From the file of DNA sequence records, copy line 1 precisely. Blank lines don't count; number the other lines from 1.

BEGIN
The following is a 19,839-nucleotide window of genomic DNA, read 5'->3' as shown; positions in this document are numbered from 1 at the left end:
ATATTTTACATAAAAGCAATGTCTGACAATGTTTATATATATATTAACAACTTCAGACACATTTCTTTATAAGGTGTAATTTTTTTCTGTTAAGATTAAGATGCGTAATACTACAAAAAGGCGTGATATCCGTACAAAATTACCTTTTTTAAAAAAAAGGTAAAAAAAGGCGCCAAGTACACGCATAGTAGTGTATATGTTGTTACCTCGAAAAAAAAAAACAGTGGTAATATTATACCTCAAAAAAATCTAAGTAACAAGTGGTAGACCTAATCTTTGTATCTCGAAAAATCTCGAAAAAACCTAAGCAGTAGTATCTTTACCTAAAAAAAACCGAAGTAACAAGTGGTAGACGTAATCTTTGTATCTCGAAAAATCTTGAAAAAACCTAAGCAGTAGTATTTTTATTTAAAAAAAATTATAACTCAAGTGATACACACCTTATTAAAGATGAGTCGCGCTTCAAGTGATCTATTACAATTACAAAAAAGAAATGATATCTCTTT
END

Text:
The following is a 19,839-nucleotide window of genomic DNA, read 5'->3' as shown; positions in this document are numbered from 1 at the left end: